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Art or Not Art?

June 26th, 2009 · No Comments

Photography Theory edited by James ElkinsRenaissance Theory edited by James Elkins and Robert WilliamsThe State of Art Criticism edited by James Elkins and Michael Newman

James Elkins, E.C. Chadbourne Chair of Art History, Theory and Criticism at School of the Art Institute of Chicago, has been busy editing several insightful and inquisitive books as part of The Art Seminar series published by Routledge.

The State of Art Criticism is a follow up to his earlier book What Happened to Art Criticism where he painstakingly analyzes the writings of contemporary art critics. He argues that critics have lost their fighting edge as they have settled into an interpretive mode of presenting their views. Despite the proliferation of art writings, critics are neither judgmental nor willing to make or break artists. Elkins’ mission is to bring back staunch art criticism, and establish it as a field of study on the graduate level. Is it okay for critics to be opinionated after many years of non-committal art criticism? According to Elkins there is much more art writing appearing in various forms than ever before.

In his article, With newspapers in terminal decline, what future for arts journalism? published in the Issue 202 of The Art Newspaper, András Szántó reminds us how established newspapers are struggling with bankruptcy and laying off seasoned journalists as independent journalism continues to flourish in the form of blogs. Szántó, Director of the NEA Arts Journalism Institute at Columbia University’s Journalism School, cites ArtBabble as a successful example of an online collaborative project, featuring the high quality video productions of several institutions. He stresses that this type of innovative effort can lead to future hybrid models that can potentially save arts criticism and reportage. Several American universities including Columbia have strong enrollments in their journalism programs. In the same article Vartan Gregorian, President of the Carnegie Corporation of New York, is mentioned suggesting “buying newspaper subscriptions for college students—a bailout that would replenish future readers.”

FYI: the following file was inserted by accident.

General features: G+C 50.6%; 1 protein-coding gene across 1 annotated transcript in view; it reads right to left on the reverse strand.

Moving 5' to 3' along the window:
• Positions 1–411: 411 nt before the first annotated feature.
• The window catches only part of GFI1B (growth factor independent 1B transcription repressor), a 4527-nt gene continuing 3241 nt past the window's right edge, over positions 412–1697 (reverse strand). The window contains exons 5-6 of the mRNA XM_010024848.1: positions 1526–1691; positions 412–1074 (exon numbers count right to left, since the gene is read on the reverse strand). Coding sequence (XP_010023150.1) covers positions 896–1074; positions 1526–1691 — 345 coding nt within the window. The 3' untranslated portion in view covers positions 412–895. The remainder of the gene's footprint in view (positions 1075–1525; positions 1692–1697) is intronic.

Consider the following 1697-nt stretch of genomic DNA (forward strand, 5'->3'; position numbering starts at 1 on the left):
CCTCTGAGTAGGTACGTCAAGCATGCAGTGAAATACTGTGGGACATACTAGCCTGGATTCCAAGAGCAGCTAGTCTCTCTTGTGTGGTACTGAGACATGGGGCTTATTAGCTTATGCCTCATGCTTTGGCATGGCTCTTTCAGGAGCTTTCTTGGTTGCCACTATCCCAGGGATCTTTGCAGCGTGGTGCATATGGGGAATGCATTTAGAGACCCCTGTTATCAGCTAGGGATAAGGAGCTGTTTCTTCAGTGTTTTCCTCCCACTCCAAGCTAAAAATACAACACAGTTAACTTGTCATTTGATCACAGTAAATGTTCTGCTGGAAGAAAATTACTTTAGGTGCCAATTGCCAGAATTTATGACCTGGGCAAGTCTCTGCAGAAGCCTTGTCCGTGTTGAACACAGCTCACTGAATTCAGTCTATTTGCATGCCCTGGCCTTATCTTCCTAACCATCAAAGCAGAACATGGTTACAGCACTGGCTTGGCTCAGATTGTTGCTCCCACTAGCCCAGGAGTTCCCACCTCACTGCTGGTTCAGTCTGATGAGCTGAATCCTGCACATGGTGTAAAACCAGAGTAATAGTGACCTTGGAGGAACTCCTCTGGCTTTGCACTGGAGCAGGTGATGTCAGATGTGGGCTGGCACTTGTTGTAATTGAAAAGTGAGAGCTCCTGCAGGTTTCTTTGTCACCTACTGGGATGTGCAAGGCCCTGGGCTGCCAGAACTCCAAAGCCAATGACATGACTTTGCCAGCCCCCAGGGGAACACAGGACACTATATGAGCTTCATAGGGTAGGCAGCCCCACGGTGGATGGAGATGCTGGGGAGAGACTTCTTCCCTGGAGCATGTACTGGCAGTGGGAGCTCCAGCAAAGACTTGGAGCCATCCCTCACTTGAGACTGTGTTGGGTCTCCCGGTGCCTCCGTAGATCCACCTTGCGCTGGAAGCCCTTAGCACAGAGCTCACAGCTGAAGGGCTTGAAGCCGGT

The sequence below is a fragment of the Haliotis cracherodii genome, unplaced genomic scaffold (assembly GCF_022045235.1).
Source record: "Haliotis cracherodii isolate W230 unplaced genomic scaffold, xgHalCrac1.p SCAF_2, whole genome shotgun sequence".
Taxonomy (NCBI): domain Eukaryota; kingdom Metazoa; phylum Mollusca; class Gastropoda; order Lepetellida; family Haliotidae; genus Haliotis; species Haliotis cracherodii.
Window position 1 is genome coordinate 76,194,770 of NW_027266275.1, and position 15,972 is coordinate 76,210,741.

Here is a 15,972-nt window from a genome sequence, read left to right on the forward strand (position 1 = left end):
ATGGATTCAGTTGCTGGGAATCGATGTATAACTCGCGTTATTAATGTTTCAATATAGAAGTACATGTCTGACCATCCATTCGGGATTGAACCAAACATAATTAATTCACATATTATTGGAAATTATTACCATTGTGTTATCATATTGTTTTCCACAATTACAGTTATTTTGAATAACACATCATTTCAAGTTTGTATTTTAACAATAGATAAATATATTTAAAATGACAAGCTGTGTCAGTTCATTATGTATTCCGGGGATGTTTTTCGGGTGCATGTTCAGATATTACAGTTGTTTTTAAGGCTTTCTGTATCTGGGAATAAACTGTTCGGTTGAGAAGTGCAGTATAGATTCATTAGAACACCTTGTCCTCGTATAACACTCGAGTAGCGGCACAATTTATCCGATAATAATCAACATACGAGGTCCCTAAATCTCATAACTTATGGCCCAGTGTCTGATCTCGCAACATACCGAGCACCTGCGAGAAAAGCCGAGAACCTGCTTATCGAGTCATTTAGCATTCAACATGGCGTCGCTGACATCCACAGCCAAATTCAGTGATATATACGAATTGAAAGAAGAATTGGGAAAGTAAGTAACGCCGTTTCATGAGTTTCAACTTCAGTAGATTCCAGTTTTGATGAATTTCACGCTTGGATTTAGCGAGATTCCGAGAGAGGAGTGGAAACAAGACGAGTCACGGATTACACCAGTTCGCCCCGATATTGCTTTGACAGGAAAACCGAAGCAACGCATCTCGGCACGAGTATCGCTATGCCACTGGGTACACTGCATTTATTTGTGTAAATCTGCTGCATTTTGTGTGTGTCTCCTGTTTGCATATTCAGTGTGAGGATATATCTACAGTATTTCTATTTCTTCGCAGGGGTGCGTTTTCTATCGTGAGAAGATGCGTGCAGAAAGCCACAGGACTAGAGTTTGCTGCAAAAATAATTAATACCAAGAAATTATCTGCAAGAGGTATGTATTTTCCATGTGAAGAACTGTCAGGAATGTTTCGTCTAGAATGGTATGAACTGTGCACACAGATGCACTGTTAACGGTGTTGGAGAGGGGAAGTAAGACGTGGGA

Saving the media business was the main subject of the recent panel discussion The Future of Arts Journalism hosted by Sree Sreenivasan, Dean of Student Affairs at Columbia University Graduate School of Journalism. The desire and need to deliver truthful, objective and lasting storytelling continues to attract many writers and students. Clearly journalism can not be exempt from the similar challenges faced by other businesses attempting to be bullish and thrive in this highly competitive and technological environment.

Tags: Art · Books · Business · Criticism · Debate · Education · New York · Technology · Theory · Video

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